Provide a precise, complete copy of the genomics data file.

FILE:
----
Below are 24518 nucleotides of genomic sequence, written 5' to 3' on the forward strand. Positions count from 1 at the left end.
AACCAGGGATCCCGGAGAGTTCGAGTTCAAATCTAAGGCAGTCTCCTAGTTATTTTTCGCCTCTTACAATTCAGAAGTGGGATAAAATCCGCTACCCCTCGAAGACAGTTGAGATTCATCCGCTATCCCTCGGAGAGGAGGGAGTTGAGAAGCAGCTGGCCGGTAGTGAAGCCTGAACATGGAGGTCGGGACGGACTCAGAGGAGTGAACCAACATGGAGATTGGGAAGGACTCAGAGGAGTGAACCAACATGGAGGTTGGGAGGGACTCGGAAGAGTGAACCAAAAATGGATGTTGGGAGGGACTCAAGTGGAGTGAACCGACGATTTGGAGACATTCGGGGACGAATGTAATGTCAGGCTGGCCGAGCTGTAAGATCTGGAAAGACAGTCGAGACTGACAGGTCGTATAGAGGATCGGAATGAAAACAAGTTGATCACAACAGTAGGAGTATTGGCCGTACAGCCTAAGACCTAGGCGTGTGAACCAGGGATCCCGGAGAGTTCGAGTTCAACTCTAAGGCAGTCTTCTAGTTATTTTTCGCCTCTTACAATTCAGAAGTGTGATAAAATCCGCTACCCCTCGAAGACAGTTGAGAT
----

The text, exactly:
Below are 24518 nucleotides of genomic sequence, written 5' to 3' on the forward strand. Positions count from 1 at the left end.
AACCAGGGATCCCGGAGAGTTCGAGTTCAAATCTAAGGCAGTCTCCTAGTTATTTTTCGCCTCTTACAATTCAGAAGTGGGATAAAATCCGCTACCCCTCGAAGACAGTTGAGATTCATCCGCTATCCCTCGGAGAGGAGGGAGTTGAGAAGCAGCTGGCCGGTAGTGAAGCCTGAACATGGAGGTCGGGACGGACTCAGAGGAGTGAACCAACATGGAGATTGGGAAGGACTCAGAGGAGTGAACCAACATGGAGGTTGGGAGGGACTCGGAAGAGTGAACCAAAAATGGATGTTGGGAGGGACTCAAGTGGAGTGAACCGACGATTTGGAGACATTCGGGGACGAATGTAATGTCAGGCTGGCCGAGCTGTAAGATCTGGAAAGACAGTCGAGACTGACAGGTCGTATAGAGGATCGGAATGAAAACAAGTTGATCACAACAGTAGGAGTATTGGCCGTACAGCCTAAGACCTAGGCGTGTGAACCAGGGATCCCGGAGAGTTCGAGTTCAACTCTAAGGCAGTCTTCTAGTTATTTTTCGCCTCTTACAATTCAGAAGTGTGATAAAATCCGCTACCCCTCGAAGACAGTTGAGAT